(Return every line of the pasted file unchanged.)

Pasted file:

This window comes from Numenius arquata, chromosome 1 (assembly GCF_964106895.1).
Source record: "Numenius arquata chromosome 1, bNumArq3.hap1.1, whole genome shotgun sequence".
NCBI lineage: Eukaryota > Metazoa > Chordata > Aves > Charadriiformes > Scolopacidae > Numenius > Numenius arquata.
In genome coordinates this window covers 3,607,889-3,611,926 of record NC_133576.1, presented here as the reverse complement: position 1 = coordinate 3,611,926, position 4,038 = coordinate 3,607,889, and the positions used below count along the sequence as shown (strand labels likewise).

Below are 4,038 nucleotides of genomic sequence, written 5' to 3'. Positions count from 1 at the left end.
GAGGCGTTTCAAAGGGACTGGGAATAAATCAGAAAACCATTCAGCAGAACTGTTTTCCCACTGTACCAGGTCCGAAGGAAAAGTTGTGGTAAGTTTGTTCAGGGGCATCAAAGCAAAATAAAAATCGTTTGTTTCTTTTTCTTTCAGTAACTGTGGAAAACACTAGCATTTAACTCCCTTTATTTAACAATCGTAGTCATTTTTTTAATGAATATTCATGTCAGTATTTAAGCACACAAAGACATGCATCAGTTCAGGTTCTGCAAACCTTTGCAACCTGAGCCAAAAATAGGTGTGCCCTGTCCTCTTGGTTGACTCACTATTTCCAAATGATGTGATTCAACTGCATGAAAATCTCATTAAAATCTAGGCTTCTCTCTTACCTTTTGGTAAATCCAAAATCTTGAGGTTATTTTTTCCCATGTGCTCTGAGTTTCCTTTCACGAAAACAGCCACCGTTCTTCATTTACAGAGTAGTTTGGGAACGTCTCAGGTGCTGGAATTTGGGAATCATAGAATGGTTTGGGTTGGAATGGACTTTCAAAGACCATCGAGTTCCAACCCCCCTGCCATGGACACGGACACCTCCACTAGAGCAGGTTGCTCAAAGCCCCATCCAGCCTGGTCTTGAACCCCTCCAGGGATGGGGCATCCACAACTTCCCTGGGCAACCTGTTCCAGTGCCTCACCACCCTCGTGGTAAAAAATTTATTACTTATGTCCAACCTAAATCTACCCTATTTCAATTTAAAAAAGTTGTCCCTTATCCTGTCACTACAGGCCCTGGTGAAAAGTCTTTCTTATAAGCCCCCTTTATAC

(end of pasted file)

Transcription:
This window comes from Numenius arquata, chromosome 1 (assembly GCF_964106895.1).
Source record: "Numenius arquata chromosome 1, bNumArq3.hap1.1, whole genome shotgun sequence".
NCBI lineage: Eukaryota > Metazoa > Chordata > Aves > Charadriiformes > Scolopacidae > Numenius > Numenius arquata.
In genome coordinates this window covers 3,607,889-3,611,926 of record NC_133576.1, presented here as the reverse complement: position 1 = coordinate 3,611,926, position 4,038 = coordinate 3,607,889, and the positions used below count along the sequence as shown (strand labels likewise).

Below are 4,038 nucleotides of genomic sequence, written 5' to 3'. Positions count from 1 at the left end.
GAGGCGTTTCAAAGGGACTGGGAATAAATCAGAAAACCATTCAGCAGAACTGTTTTCCCACTGTACCAGGTCCGAAGGAAAAGTTGTGGTAAGTTTGTTCAGGGGCATCAAAGCAAAATAAAAATCGTTTGTTTCTTTTTCTTTCAGTAACTGTGGAAAACACTAGCATTTAACTCCCTTTATTTAACAATCGTAGTCATTTTTTTAATGAATATTCATGTCAGTATTTAAGCACACAAAGACATGCATCAGTTCAGGTTCTGCAAACCTTTGCAACCTGAGCCAAAAATAGGTGTGCCCTGTCCTCTTGGTTGACTCACTATTTCCAAATGATGTGATTCAACTGCATGAAAATCTCATTAAAATCTAGGCTTCTCTCTTACCTTTTGGTAAATCCAAAATCTTGAGGTTATTTTTTCCCATGTGCTCTGAGTTTCCTTTCACGAAAACAGCCACCGTTCTTCATTTACAGAGTAGTTTGGGAACGTCTCAGGTGCTGGAATTTGGGAATCATAGAATGGTTTGGGTTGGAATGGACTTTCAAAGACCATCGAGTTCCAACCCCCCTGCCATGGACACGGACACCTCCACTAGAGCAGGTTGCTCAAAGCCCCATCCAGCCTGGTCTTGAACCCCTCCAGGGATGGGGCATCCACAACTTCCCTGGGCAACCTGTTCCAGTGCCTCACCACCCTCGTGGTAAAAAATTTATTACTTATGTCCAACCTAAATCTACCCTATTTCAATTTAAAAAAGTTGTCCCTTATCCTGTCACTACAGGCCCTGGTGAAAAGTCTTTCTTATAAGCCCCCTTTATAC